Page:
Outcome Health execs want their fraud convictions overturned. Here’s their argument.

Outcome Health execs want their fraud convictions overturned. Here's their argument.

Rishi Shah and Shradha Agarwal are using a novel argument in asking a federal judge to throw out their April convictions on federal fraud charges or at least grant them a new trial.

Shah and Agarwal, co-founders of Outcome Health, say prosecutors seized more of their assets than they should have before trial, which left the two without enough money to hire the attorneys who were their first choices.

The improper forfeiture “amounts to misconduct by the government that violated Mr. Shah’s right to due process under the Fifth Amendment. Because it is not possible to restore Mr. Shah to the position he would have been in prior to the violation of his constitutional rights, the appropriate remedy is for this Court to dismiss the charges against Mr. Shah,” Shah’s attorneys said in a filling Friday.

“In the alternative, Mr. Shah requests that the Court set aside his conviction and order a new trial at which he may support his defense using the funds and assets that the government has unlawfully restrained for the past three years.”

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Agarwal’s attorneys made a similar argument in a filing on Friday, which was the deadline for post-trial motions before sentencing.

Shah, Agarwal and Brad Purdy were the top executives at Outcome Health, which sold advertising on television and computer screens that were installed in doctors’ offices to provide educational content.

The company took off in 2012, and soon reached $100 million in revenue, becoming one of Chicago’s most well-known startups. It raised more than $300 million from lenders and $488 million from investors such as Goldman Sachs, Google’s parent company and a venture fund founded by Gov. J.B. Pritzker.

But the company was accused of over-billing pharmaceutical clients for millions of dollars in ads they didn’t receive, which inflated the company’s financials that were used to raise money from lenders and investors. After Shah and Agarwal were indicted in 2019, prosecutors froze roughly $30 million that the co-founders received in a settlement with investors after fraud allegations were made against Outcome Health.

Among those funds was $10.3 million Shah and Agarwal had put up to retain lawyers to represent them. They tried to get the money released, argued that it came from investors and lenders who were defrauded in the scheme for which Shah and Agarwal were indicted. U.S. District Judge Thomas Durkin sided with prosecutors. 

Shah had put up more than $7 million to hire Quinn Emanuel Urquhart & Sullivan in Washington, D.C., led by William Burck, a white-collar defense lawyer at who was among the prosecutors who convicted Martha Stewart, and Jonathan Bunge. Agarwal had put up $3.8 million to hire the law firm McGuire Woods.

Burck estimated their defenses combined would cost $14 million to $15 million.

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“I withdrew from the criminal case because I knew that, in light of the (court’s) order, Mr. Shah did not have adequate funds available for Quinn Emanuel to defend him through the conclusion of a trial in the criminal case,” Burck wrote in a statement filed last week. “Had the court granted Mr. Shah access to the funds, it was my understanding that he would have preferred to continue with myself and Mr. Bunge as his defense counsel in the criminal case and would have retained us for that purpose. Under those circumstances, my colleagues and I would have accepted the representation, but in light of Mr. Shah’s inability to raise the required funds after the issuance of the order, we declined the representation.”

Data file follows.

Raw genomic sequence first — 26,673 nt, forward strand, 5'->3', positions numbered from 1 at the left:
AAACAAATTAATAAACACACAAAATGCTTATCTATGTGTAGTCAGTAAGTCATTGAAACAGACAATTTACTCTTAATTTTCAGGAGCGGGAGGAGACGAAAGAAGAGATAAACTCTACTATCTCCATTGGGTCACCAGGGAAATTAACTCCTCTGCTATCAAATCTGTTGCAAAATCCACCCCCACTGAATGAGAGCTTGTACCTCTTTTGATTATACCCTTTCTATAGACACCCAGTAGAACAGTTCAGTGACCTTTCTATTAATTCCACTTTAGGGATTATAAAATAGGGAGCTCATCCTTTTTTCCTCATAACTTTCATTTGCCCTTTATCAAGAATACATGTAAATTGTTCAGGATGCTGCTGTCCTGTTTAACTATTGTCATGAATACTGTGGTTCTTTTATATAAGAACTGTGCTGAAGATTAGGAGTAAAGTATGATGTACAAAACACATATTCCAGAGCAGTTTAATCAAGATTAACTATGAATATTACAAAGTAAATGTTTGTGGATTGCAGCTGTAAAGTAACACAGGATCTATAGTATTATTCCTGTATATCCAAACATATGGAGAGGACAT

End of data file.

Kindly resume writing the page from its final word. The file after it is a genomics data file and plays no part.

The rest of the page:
Shah ultimately hired Hueston Hennigan, a Los Angeles law firm led by former Enron prosecutor John Hueston. Agarwal hired Los Angeles law firms Larson LP and Willkie Farr & Gallagher.

Shah has been fighting the forfeiture of his assets, which is normally a straightforward procedure following a conviction. However, he was an active startup investor before he received nearly hundreds of millions in payouts when Outcome Health raised money from lenders and investors between 2016 and 2017, and his attorneys argue that millions of dollars in assets frozen by the government were invested before then and aren’t connected to crimes.

One of Shah’s attorneys, Richard Finneran of Bryan Cave Leighton Paisner, who has represented him in the forfeiture proceedings, argues that at least $4.8 million in assets, such as startup investments, were improperly frozen and that they had quickly appreciated to more than $20 million. The improper seizure was discovered during the middle of the 10-week trial, according to the filing.

“At the very least, the violation of Mr. Shah’s rights under the Constitution and the federal forfeiture laws requires a new trial. But under the peculiar circumstances of this case, a new trial is not enough,” Finneran argues. “Given the fact that the trial has already occurred, and Mr. Shah has already expended considerable resources defending his case with substitute counsel over the course of more than three years, a new trial is insufficient to “restore [Mr. Shah] to the status quo ante,” which is the proper remedy for such a constitutional violation. As a result, “[i]f there was a . . . violation, dismissal of the indictment is required.” Id

Shah, Agarwal and Purdy made other arguments in seeking to have their convictions thrown out by Durkin, mostly arguing that the jury shouldn’t have reasonably convicted them based on the evidence.

This story first appeared in Crain’s Chicago Business.

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Marie Maynes
Marie Maynes is a Sports enthusiast and writes for the Sports section of ANH.